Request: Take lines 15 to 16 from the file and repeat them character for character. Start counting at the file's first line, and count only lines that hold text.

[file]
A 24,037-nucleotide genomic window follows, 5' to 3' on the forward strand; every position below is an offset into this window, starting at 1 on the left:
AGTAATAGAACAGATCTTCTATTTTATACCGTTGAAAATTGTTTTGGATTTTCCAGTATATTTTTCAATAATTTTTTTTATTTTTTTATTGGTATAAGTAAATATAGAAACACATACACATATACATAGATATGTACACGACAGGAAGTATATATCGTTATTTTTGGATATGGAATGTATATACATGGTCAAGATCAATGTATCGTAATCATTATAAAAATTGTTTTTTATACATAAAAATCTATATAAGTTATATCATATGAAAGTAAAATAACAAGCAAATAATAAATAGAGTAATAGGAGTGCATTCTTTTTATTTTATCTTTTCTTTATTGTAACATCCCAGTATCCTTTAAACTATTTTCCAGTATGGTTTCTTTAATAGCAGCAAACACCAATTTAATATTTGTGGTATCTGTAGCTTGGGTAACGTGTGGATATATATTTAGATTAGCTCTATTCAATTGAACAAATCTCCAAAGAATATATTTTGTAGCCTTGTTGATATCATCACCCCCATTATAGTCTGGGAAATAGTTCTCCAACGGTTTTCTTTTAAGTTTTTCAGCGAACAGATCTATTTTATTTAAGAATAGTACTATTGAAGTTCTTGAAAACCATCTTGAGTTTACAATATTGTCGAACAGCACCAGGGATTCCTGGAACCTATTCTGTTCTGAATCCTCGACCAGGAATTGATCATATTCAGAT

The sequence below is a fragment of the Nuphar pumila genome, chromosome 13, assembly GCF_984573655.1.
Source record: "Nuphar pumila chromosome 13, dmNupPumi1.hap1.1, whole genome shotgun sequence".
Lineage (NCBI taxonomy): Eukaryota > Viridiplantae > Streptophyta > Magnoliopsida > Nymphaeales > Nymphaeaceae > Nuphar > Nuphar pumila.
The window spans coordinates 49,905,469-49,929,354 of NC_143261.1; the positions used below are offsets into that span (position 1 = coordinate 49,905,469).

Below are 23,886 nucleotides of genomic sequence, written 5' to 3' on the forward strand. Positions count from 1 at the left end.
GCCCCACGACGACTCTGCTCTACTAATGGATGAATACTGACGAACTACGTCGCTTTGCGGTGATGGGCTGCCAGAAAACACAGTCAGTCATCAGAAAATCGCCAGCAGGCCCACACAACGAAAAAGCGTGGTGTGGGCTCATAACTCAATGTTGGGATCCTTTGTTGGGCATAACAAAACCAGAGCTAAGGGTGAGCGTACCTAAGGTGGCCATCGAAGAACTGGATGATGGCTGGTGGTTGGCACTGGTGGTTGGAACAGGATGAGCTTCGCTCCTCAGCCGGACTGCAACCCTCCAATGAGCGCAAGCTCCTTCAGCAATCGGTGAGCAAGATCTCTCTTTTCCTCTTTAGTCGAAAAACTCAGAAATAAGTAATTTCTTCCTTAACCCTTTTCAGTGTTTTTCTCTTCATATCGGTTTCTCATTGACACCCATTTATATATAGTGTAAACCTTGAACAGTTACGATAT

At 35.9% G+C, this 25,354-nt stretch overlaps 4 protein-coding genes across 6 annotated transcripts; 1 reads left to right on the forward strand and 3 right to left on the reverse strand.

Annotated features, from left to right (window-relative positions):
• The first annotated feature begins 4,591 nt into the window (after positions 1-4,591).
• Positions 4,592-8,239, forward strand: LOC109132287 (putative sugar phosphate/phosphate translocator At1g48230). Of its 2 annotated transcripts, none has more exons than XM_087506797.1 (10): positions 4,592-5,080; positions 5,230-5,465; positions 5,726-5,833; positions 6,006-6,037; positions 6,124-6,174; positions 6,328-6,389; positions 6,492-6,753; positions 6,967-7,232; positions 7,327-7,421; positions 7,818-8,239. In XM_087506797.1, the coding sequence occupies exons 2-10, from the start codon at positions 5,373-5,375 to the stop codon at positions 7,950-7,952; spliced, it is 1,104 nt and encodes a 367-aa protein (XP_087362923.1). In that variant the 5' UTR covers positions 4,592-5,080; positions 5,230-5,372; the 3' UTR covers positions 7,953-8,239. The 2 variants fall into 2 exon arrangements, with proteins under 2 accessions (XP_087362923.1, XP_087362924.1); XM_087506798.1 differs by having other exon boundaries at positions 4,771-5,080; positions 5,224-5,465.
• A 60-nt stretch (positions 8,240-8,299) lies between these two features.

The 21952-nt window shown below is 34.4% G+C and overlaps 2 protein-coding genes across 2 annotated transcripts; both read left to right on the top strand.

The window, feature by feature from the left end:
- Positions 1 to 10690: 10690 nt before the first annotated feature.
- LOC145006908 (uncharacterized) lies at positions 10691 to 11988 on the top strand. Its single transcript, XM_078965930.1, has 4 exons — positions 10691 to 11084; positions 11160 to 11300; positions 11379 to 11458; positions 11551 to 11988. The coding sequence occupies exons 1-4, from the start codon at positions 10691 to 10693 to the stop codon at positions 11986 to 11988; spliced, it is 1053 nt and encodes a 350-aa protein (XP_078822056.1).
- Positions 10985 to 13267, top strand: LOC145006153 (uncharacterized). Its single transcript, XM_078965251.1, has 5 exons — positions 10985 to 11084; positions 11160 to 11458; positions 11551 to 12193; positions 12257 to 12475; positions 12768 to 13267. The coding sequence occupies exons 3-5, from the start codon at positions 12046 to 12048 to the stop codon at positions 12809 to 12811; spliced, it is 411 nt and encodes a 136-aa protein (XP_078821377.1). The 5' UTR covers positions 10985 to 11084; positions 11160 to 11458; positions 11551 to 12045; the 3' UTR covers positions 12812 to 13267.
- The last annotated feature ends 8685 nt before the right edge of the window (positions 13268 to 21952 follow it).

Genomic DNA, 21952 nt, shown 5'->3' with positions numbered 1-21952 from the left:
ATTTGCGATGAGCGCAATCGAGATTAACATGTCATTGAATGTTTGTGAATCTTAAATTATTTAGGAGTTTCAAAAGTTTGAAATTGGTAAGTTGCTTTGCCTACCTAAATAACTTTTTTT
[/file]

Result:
The window, feature by feature from the left end:
- Positions 1 to 10690: 10690 nt before the first annotated feature.